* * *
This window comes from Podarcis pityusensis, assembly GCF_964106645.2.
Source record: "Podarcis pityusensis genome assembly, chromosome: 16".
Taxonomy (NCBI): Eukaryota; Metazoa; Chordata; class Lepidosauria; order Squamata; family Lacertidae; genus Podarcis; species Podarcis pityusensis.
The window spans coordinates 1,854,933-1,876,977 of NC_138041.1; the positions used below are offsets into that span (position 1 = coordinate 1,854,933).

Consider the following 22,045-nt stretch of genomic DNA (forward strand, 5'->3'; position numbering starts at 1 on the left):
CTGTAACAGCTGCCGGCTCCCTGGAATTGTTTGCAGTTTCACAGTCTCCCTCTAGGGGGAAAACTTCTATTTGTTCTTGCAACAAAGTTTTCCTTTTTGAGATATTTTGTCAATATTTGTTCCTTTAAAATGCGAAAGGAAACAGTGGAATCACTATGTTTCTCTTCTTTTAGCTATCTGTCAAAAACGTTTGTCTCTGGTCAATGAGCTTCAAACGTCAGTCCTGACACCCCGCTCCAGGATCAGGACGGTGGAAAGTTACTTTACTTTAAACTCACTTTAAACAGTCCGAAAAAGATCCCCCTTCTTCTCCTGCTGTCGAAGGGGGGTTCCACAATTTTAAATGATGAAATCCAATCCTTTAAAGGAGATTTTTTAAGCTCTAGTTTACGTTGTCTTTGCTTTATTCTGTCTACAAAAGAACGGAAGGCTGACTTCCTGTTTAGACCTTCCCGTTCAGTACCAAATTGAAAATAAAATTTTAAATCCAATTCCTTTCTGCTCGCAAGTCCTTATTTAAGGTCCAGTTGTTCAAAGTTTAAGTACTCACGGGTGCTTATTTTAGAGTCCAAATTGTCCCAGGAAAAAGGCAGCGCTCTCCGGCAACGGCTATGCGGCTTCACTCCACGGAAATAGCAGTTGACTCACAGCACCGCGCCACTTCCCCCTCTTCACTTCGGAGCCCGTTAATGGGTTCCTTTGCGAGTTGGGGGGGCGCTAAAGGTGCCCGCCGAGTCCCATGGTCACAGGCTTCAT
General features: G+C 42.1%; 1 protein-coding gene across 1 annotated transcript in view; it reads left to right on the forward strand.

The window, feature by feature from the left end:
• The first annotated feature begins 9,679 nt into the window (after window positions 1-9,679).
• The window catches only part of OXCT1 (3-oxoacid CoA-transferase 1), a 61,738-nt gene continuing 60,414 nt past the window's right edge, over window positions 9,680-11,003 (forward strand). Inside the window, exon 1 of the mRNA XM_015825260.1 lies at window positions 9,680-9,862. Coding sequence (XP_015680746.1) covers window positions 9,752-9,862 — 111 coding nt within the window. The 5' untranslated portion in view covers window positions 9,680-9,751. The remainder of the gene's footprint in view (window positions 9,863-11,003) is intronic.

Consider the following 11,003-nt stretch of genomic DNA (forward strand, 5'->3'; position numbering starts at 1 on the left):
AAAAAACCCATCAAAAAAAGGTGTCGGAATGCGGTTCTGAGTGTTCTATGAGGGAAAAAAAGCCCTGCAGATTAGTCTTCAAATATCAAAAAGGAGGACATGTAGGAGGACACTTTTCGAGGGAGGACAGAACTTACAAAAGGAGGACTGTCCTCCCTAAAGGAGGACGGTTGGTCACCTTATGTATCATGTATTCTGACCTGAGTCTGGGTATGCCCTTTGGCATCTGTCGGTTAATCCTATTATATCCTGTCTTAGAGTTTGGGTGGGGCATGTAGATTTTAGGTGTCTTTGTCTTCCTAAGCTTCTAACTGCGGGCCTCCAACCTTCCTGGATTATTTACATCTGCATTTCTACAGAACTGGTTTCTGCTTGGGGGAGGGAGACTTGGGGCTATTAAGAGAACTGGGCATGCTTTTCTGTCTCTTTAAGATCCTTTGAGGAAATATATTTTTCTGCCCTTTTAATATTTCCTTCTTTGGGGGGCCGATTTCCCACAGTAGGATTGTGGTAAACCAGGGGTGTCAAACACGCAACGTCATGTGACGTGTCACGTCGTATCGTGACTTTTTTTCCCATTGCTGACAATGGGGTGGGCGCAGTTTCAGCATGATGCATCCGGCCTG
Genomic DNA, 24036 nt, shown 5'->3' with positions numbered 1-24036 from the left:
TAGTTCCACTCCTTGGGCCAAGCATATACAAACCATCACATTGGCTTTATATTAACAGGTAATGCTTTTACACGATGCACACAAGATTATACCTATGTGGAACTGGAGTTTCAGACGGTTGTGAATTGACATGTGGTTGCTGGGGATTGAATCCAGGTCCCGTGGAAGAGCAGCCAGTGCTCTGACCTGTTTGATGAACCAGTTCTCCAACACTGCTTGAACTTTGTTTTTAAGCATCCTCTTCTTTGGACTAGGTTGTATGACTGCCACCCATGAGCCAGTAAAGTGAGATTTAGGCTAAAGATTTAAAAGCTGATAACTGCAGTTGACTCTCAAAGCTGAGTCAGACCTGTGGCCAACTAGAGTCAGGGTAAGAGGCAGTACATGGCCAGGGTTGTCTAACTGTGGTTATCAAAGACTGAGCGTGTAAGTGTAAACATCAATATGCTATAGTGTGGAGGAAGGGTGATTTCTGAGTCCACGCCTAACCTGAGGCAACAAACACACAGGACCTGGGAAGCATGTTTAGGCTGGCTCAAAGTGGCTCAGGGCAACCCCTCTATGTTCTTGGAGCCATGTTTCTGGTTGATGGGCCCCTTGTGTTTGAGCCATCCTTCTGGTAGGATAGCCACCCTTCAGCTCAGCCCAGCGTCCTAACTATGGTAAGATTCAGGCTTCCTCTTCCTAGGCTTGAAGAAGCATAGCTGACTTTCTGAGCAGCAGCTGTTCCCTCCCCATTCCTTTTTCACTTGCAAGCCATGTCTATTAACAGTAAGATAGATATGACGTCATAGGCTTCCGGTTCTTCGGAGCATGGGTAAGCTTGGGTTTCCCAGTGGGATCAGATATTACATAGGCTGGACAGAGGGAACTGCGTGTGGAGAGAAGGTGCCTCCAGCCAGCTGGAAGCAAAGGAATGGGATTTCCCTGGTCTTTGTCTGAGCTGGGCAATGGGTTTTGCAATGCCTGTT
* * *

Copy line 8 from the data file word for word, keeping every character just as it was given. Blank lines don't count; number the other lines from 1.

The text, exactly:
The window, feature by feature from the left end: